“The beating took place while the journalists performed their professional duties, with militia witnessing the incident without interfering” – says the joint statement of the journalists’ organization[46], -  it looks like people wearing militia uniforms consciously allowed the felons to mug the journalists”. The journalists’ organizations stress that this disgraceful practice becomes traditional in Ukraine.

In Kharkiv, prior to and in the course of the opposition rally on April 12,[47] all public transportation (but for the underground) suddenly came to a halt. The city managers pretended they had no control over the situation. The opposition petition about the criminal act was not given any consideration, and no measures were taken to resolve the situation.

5.5. Use of force against the Euromaidan participants

The participants of the peaceful gatherings which took place within the Euromaidan framework were severely beaten more than once by “Berkut” commandos. Read more about it in section 2 addressing torture and cruel treatment.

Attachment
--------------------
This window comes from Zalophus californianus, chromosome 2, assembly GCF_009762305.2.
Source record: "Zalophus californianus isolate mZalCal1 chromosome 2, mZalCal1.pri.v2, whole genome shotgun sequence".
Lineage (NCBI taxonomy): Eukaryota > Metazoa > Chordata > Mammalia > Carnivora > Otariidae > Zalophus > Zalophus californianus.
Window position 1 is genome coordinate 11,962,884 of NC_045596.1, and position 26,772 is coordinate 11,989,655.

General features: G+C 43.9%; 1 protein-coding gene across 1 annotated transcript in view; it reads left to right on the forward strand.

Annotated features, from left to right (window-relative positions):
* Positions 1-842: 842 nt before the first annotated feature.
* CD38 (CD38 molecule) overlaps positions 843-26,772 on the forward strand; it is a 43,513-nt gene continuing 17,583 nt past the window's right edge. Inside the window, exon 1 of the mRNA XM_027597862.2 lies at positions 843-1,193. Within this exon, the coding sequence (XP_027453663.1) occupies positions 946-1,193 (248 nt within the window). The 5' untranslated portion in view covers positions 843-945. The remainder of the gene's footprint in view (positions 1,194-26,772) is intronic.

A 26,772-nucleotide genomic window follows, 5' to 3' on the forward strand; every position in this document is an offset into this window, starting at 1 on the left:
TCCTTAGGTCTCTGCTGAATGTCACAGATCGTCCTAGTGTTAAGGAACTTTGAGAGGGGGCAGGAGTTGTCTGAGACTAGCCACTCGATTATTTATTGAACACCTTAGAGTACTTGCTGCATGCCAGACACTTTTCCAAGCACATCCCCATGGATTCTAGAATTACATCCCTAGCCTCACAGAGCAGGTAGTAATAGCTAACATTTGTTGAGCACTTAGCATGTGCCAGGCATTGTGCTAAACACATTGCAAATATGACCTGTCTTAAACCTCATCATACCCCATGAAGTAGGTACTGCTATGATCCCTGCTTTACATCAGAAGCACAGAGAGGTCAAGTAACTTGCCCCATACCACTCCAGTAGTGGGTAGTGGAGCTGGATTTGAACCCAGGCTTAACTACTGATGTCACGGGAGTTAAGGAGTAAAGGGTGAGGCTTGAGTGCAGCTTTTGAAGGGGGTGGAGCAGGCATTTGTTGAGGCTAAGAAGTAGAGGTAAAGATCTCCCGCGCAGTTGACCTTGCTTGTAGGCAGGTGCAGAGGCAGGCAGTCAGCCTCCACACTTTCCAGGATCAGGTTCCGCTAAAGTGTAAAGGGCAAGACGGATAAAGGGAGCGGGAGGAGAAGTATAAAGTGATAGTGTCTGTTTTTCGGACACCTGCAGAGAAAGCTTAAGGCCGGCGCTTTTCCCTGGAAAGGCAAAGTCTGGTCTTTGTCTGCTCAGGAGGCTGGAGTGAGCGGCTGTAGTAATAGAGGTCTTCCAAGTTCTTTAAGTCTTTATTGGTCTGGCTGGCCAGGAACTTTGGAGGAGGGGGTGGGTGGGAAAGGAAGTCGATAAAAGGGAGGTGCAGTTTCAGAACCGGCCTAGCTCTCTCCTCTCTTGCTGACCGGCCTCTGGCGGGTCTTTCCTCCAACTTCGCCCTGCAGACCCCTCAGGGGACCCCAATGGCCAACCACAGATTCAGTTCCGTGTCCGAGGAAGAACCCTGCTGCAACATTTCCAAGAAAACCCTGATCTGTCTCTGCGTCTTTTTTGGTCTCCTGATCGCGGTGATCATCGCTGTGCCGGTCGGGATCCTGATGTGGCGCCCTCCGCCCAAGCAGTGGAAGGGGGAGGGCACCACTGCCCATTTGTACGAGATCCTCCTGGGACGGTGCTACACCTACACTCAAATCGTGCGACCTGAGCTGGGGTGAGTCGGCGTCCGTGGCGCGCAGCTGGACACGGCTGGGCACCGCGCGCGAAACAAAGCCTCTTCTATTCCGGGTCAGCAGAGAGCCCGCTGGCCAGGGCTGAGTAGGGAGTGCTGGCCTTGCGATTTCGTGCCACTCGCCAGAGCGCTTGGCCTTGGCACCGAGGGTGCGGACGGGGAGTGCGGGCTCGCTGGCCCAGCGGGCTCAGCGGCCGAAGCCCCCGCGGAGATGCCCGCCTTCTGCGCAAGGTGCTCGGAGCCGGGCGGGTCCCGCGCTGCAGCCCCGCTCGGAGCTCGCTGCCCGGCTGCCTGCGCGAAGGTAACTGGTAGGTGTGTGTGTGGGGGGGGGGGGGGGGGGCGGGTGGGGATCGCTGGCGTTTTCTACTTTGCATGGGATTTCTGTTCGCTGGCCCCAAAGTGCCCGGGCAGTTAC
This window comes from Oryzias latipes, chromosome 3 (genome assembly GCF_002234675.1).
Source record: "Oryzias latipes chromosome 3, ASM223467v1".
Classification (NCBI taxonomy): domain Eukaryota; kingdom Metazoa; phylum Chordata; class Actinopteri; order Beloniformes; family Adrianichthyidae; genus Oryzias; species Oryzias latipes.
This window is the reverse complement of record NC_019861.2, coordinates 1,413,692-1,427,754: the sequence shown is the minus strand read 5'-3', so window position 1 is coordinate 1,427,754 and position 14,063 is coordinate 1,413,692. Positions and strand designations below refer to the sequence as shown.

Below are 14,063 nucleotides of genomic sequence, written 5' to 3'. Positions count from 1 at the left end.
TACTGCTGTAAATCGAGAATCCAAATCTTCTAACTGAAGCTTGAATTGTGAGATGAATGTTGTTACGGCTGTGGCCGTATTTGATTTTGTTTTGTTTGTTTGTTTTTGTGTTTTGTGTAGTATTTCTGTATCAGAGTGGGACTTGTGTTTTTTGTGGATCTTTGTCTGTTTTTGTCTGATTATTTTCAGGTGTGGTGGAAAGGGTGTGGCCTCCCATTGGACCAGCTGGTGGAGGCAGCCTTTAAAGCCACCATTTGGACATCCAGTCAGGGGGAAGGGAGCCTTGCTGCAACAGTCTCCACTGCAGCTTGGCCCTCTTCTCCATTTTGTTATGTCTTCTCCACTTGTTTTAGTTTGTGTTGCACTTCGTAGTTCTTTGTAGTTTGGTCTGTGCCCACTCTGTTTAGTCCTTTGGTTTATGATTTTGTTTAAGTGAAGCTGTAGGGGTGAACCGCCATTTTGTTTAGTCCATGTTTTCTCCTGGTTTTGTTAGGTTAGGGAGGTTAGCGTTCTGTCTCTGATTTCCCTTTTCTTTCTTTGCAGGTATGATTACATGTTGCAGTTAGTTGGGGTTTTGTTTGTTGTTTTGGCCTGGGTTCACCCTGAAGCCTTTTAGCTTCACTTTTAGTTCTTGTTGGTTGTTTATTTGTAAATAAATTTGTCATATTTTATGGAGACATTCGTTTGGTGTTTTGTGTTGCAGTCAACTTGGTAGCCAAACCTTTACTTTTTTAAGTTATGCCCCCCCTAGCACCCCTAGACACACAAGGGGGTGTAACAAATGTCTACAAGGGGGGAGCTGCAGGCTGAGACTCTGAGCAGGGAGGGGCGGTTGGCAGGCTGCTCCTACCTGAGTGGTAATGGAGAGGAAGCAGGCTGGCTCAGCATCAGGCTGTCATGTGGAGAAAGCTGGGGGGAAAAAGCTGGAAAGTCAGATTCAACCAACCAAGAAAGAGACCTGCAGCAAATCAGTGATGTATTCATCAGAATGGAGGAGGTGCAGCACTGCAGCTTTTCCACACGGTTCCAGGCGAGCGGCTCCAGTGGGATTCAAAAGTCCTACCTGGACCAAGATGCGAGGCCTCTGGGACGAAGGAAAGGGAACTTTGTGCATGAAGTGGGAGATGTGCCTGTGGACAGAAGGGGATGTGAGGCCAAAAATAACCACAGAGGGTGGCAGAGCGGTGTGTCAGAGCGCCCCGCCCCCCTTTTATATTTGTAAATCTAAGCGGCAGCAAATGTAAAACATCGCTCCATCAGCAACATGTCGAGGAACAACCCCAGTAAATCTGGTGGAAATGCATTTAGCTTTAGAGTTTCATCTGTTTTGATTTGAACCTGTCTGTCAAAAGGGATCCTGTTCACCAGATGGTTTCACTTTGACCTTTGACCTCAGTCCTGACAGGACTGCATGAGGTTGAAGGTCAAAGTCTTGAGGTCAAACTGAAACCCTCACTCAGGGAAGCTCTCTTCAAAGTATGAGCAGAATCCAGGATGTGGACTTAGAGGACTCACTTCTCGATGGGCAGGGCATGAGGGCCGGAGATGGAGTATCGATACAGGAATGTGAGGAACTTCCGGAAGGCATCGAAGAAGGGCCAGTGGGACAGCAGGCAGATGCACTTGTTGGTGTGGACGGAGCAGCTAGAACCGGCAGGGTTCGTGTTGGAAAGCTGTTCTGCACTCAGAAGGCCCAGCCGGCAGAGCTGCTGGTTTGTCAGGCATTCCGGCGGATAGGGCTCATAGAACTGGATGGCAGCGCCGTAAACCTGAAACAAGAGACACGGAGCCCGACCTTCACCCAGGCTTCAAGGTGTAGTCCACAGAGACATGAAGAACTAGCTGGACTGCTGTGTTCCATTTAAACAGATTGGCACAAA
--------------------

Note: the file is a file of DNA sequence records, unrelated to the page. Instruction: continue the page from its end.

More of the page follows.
“Maidan Monitoring” Information Center observers and analysts testified to the demonstrative nature of the use of force against participants of the peaceful gatherings[48] on November 30, 2013 at Independence Square in Kiev. The Ministry of Interior failed to provide explanation of “Berkut” actions[49] despite numerous requests sent to the Ministry by the time of the Report preparation.

We also sought explanation from the authorities[50] concerning the attack on the barricades in Kiev on the night of December 11. The correspondence analysis demonstrated complete inadequacy of the official response and led to the conclusion that the bodies of power are unwilling to justify their actions to anyone.

6. “Sanctioned” and “non-sanctioned” mass events

Mass media keep using the definitions of “sanctioned’ or “permitted” meetings. Over the year 2013 these notions have become even more numerous in the media.